3. Store Your Products, Process Orders & Ship Item to Customers
When selling online, storing products, processing orders, and packing and shipping goods all falls under the term order fulfillment. When considering how to sell online, this functional area deserves serious attention. Fulfillment is a primary expense in online sales and can even outstrip your actual product costs. But it’s important not to cut too many corners to lower costs. Packing mistakes, slow deliveries, and stock shortages due to a mismanaged warehouse all are fulfillment mistakes that can tank your fledgling business.
Understanding your fulfillment options and related costs will help you build a fulfillment operation that can meet your startup needs and budget, but also scale to meet increased demand as you grow. Your 4 ecommerce fulfillment options include:
- In-house fulfillment — Storing goods and shipping products yourself can be time-consuming. But for startups and small sellers, it can be the most cost-effective solution, plus provide a thorough understanding of the process so you can spot issues and areas for improvement as you grow.
- Outsource fulfillment — Fulfillment companies are what many successful online sellers use to handle order fulfillment tasks. This leaves them free to focus on business-building activities like sales channel expansion and product sourcing. This option can be less costly compared to managing a staffed warehouse, plus it can quickly and cost-effectively scale up or down to meet increases or drops in sales.
- Drop-ship fulfillment — This option lets you sell products without buying any stock up front. Drop-ship suppliers inventory goods and handle all fulfillment needs for you. Only when you make a sale does your supplier charge you for the good sold. This selling and fulfillment method carries lower profit margins, but the trade-off is practically no upfront or ongoing investment.
- Use a hybrid fulfillment solution — Mixing the 3 fulfillment methods listed above can be the most cost-effective solution for a busy online business. Managing fulfillment this way lets you store and ship products at optimal costs, bet that in-house or outsourced, and use dropshipping to expand your product line without further investment.
Handling your fulfillment operation in the most cost-effective way possible is critical to your success. But it’s equally important not to let fulfillment tasks absorb so much time and attention that you can’t focus on building your business.
“Small businesses that ship under 100 orders per month or have detailed packing needs can find in-house fulfillment more cost-effective in the beginning,” says Watson. “But as sales grow, small business owners must decide if their time is better spent dealing with fulfillment hassles, or working on things that drive growth, like product development and market expansion.”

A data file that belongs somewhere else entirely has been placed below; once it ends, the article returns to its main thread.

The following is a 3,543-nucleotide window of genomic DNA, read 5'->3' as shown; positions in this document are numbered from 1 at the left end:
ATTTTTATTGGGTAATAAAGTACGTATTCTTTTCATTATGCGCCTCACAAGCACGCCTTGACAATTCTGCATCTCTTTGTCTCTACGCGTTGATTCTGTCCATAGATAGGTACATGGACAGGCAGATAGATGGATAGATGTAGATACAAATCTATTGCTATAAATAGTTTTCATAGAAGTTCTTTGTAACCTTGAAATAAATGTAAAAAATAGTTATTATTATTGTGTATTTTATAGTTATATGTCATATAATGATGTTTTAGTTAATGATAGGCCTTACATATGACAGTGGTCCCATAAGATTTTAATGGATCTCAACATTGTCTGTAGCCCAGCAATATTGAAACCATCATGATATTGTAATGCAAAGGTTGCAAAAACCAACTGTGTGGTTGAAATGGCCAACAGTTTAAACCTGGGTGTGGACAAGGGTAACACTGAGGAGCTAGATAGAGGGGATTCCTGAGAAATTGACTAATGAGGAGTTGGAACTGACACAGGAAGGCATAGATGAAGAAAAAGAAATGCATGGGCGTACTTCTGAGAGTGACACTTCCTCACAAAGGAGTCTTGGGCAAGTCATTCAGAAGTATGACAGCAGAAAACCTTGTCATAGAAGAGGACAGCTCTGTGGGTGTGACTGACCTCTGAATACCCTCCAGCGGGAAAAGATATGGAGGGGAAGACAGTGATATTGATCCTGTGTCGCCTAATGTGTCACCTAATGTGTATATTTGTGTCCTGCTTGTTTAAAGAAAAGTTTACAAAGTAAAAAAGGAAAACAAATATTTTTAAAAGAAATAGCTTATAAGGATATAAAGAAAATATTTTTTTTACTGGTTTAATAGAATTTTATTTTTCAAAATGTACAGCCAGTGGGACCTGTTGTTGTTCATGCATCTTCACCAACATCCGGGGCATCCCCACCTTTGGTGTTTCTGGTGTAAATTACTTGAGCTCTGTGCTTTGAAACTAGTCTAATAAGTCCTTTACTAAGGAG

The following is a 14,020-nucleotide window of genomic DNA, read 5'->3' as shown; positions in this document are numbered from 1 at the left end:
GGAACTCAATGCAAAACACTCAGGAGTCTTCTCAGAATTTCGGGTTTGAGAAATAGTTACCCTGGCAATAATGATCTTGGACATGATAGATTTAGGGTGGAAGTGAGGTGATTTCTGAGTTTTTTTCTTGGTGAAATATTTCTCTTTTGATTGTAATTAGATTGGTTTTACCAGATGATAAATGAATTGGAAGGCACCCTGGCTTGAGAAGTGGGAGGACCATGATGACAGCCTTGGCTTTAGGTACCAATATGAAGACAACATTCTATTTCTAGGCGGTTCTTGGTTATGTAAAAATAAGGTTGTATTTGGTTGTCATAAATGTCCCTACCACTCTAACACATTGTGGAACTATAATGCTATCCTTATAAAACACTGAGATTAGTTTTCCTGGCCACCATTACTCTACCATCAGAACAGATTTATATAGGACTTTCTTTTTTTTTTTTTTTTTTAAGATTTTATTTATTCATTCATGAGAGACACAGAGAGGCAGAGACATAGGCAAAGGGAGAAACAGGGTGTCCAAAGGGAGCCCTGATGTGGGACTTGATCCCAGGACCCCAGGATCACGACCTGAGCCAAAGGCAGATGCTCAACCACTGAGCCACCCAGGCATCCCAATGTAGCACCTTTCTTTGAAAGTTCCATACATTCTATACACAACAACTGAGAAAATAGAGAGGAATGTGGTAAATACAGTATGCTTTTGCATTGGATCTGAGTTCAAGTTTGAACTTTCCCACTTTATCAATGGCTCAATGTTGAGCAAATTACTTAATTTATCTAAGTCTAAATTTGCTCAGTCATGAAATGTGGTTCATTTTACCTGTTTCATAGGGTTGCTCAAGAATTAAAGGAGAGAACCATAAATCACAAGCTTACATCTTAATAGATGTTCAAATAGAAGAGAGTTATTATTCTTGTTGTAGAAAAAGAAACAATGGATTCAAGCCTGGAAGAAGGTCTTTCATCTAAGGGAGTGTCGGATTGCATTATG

Outsourcing time-consuming daily fulfillment tasks like order picking, packing, and shipping frees owners to focus on things that will take their business to the next level, according to Watson.
In learning how to sell online, it’s critical that you take the time to understand how each of these fulfillment methods work and the costs and time involved. And, Watson reminds sellers, the solution you start out with doesn’t dictate how you’ll handle these tasks as you grow. Fulfillment, he says, is an ever-changing aspect of any growing online business.
The Bottom Line
First, our thanks to Anthony Watson and all of the fulfillment experts at ShipBob for providing us with advice and insight learned through years of helping small businesses find success online.
Learning how to sell online isn’t a step-by-step process. Of course, having a product to sell is a key element. But understanding the other 2 major factors: where you’ll sell products online and how you’ll get products to your customers, helps you make smart purchasing decisions from day one.
Too often, being overly product-focused in the beginning leads to losses. It’s important not to invest in goods before knowing where you’ll find buyers for them, or how you’ll store and ship them. To avoid this profit-killing trap, take the time to research all the ways you can sell online and the costs of shipping goods to buyers. With that knowledge, you’re in a better position to research and source goods that can turn a profit. Or, you might decide that lower-risk methods, like dropshipping, are better for your startup.
Are you in the learning stages of online selling or have you take the first steps into selling something? What choices work best for you? We’d love to hear your insight and advice to readers in the comments below.